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White-Faced Saki Monkey Fact Sheet

  • Latin Name

    Pithecia pithecia
  • Class

  • Order

  • Range

    White-faced saki monkeys inhabit Brazil, French Guiana, Guyana, Suriname and Venezuela.

  • Status

    While not endangered, the white-faced saki monkey is considered vulnerable. They are hunted for food, captured for the pet trade and suffer from habitat destruction. Lincoln Park Zoo participates in the White-Faced Saki Species Survival Plan®, a shared conservation effort by zoos throughout the Association of Zoos and Aquariums.

  • Habitat

    This species inhabits tropical rain forests. They rarely come to the ground.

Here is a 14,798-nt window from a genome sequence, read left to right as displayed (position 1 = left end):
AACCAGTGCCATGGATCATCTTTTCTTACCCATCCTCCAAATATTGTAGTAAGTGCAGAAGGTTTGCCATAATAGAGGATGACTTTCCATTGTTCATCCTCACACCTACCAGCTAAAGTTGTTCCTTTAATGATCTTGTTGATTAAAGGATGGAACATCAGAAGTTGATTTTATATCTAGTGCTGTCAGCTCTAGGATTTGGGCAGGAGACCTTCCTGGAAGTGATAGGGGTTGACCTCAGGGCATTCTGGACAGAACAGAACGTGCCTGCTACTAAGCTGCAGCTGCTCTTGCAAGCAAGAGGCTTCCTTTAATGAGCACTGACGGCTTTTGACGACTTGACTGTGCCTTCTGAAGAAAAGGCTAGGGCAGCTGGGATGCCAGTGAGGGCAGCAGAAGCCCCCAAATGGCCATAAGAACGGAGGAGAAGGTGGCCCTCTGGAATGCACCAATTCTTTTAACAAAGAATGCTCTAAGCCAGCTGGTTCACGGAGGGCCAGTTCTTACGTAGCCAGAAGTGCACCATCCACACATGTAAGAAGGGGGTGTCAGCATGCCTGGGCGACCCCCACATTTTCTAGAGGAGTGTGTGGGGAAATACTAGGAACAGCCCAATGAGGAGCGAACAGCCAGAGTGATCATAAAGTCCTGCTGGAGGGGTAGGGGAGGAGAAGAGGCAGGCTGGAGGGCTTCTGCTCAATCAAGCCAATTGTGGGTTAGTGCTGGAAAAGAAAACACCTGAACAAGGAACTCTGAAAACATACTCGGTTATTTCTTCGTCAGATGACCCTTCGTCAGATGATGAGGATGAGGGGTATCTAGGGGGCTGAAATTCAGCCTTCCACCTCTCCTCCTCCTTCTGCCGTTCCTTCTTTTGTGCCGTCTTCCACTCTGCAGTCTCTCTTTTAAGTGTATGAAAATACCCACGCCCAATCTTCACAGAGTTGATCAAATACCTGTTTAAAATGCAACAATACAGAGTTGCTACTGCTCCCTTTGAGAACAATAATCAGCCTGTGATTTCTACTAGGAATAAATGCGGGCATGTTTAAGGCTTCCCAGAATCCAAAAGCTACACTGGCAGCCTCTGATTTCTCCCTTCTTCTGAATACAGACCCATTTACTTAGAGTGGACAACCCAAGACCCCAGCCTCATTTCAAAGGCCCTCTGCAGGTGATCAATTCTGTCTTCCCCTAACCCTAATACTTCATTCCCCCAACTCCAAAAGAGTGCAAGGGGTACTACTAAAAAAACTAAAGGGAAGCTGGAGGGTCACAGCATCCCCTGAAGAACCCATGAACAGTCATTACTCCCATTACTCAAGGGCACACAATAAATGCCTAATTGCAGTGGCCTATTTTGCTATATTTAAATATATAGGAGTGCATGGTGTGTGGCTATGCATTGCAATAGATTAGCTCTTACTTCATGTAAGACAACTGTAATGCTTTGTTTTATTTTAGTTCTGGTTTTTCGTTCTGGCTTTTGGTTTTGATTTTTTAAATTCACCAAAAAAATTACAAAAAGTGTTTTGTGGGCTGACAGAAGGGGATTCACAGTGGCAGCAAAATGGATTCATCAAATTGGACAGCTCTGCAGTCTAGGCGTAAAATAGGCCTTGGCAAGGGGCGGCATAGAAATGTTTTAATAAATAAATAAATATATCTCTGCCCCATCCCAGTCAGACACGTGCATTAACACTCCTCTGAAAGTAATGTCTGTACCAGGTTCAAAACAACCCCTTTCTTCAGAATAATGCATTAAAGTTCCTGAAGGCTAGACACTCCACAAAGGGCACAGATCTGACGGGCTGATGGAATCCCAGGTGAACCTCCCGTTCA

• Niche

    While they are primarily frugivores (fruit eaters), white-faced saki monkeys will eat flowers, birds, bats and small mammals. These diurnal monkey are shy by nature and extremely quick, leaping between branches in a manner that has earned them the nickname "flying monkeys." Small families of parents and offspring are most common. They stay in touch with chirping sounds.

  • Life History

    Single offspring are most common. Newborns stay with the mother for a few weeks, before the father or siblings begin to pitch in. By six months, saki monkeys are independent.

  • Special Adaptations

    While bird-like chirps are the most common form of communication, aggression is displayed by body-shaking, arched posture and loud growls.


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